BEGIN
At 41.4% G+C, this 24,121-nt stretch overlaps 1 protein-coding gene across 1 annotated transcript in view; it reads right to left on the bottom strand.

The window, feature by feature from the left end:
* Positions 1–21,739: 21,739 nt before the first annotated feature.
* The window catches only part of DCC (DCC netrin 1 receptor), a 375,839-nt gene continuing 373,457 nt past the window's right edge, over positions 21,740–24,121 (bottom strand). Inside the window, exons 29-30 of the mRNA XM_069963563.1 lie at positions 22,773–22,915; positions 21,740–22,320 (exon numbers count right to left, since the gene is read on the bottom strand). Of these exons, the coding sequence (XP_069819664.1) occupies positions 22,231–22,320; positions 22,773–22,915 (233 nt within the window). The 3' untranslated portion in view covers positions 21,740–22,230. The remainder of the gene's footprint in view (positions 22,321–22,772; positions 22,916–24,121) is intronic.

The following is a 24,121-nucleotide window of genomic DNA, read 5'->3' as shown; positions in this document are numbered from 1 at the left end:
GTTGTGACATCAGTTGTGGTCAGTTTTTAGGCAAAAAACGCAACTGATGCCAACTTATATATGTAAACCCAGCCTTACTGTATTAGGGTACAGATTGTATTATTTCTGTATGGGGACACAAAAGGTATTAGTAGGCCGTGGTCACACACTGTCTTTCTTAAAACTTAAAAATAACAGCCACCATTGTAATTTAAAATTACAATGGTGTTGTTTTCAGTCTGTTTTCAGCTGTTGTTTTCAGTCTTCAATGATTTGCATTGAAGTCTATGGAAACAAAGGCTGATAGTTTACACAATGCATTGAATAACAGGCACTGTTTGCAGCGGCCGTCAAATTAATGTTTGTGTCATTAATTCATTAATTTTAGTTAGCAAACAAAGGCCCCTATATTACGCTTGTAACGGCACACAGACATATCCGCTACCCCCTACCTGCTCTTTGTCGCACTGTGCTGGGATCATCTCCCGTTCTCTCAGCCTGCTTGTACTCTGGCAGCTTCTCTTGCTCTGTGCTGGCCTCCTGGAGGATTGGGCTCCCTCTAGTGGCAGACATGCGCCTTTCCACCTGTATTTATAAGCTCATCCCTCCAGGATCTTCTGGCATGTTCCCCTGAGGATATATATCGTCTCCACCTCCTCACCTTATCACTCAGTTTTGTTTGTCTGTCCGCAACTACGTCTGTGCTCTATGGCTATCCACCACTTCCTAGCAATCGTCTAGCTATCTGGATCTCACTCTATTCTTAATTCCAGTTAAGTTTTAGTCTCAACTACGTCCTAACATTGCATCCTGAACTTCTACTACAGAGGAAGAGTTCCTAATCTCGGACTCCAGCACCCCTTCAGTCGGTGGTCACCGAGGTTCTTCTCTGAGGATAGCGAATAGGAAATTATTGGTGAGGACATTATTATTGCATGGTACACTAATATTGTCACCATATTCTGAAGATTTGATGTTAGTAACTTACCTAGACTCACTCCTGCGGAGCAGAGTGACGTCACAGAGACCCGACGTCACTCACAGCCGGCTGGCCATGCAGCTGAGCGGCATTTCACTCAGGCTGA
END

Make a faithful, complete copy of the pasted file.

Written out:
At 41.4% G+C, this 24,121-nt stretch overlaps 1 protein-coding gene across 1 annotated transcript in view; it reads right to left on the bottom strand.

The window, feature by feature from the left end:
* Positions 1–21,739: 21,739 nt before the first annotated feature.
* The window catches only part of DCC (DCC netrin 1 receptor), a 375,839-nt gene continuing 373,457 nt past the window's right edge, over positions 21,740–24,121 (bottom strand). Inside the window, exons 29-30 of the mRNA XM_069963563.1 lie at positions 22,773–22,915; positions 21,740–22,320 (exon numbers count right to left, since the gene is read on the bottom strand). Of these exons, the coding sequence (XP_069819664.1) occupies positions 22,231–22,320; positions 22,773–22,915 (233 nt within the window). The 3' untranslated portion in view covers positions 21,740–22,230. The remainder of the gene's footprint in view (positions 22,321–22,772; positions 22,916–24,121) is intronic.

The following is a 24,121-nucleotide window of genomic DNA, read 5'->3' as shown; positions in this document are numbered from 1 at the left end:
GTTGTGACATCAGTTGTGGTCAGTTTTTAGGCAAAAAACGCAACTGATGCCAACTTATATATGTAAACCCAGCCTTACTGTATTAGGGTACAGATTGTATTATTTCTGTATGGGGACACAAAAGGTATTAGTAGGCCGTGGTCACACACTGTCTTTCTTAAAACTTAAAAATAACAGCCACCATTGTAATTTAAAATTACAATGGTGTTGTTTTCAGTCTGTTTTCAGCTGTTGTTTTCAGTCTTCAATGATTTGCATTGAAGTCTATGGAAACAAAGGCTGATAGTTTACACAATGCATTGAATAACAGGCACTGTTTGCAGCGGCCGTCAAATTAATGTTTGTGTCATTAATTCATTAATTTTAGTTAGCAAACAAAGGCCCCTATATTACGCTTGTAACGGCACACAGACATATCCGCTACCCCCTACCTGCTCTTTGTCGCACTGTGCTGGGATCATCTCCCGTTCTCTCAGCCTGCTTGTACTCTGGCAGCTTCTCTTGCTCTGTGCTGGCCTCCTGGAGGATTGGGCTCCCTCTAGTGGCAGACATGCGCCTTTCCACCTGTATTTATAAGCTCATCCCTCCAGGATCTTCTGGCATGTTCCCCTGAGGATATATATCGTCTCCACCTCCTCACCTTATCACTCAGTTTTGTTTGTCTGTCCGCAACTACGTCTGTGCTCTATGGCTATCCACCACTTCCTAGCAATCGTCTAGCTATCTGGATCTCACTCTATTCTTAATTCCAGTTAAGTTTTAGTCTCAACTACGTCCTAACATTGCATCCTGAACTTCTACTACAGAGGAAGAGTTCCTAATCTCGGACTCCAGCACCCCTTCAGTCGGTGGTCACCGAGGTTCTTCTCTGAGGATAGCGAATAGGAAATTATTGGTGAGGACATTATTATTGCATGGTACACTAATATTGTCACCATATTCTGAAGATTTGATGTTAGTAACTTACCTAGACTCACTCCTGCGGAGCAGAGTGACGTCACAGAGACCCGACGTCACTCACAGCCGGCTGGCCATGCAGCTGAGCGGCATTTCACTCAGGCTGA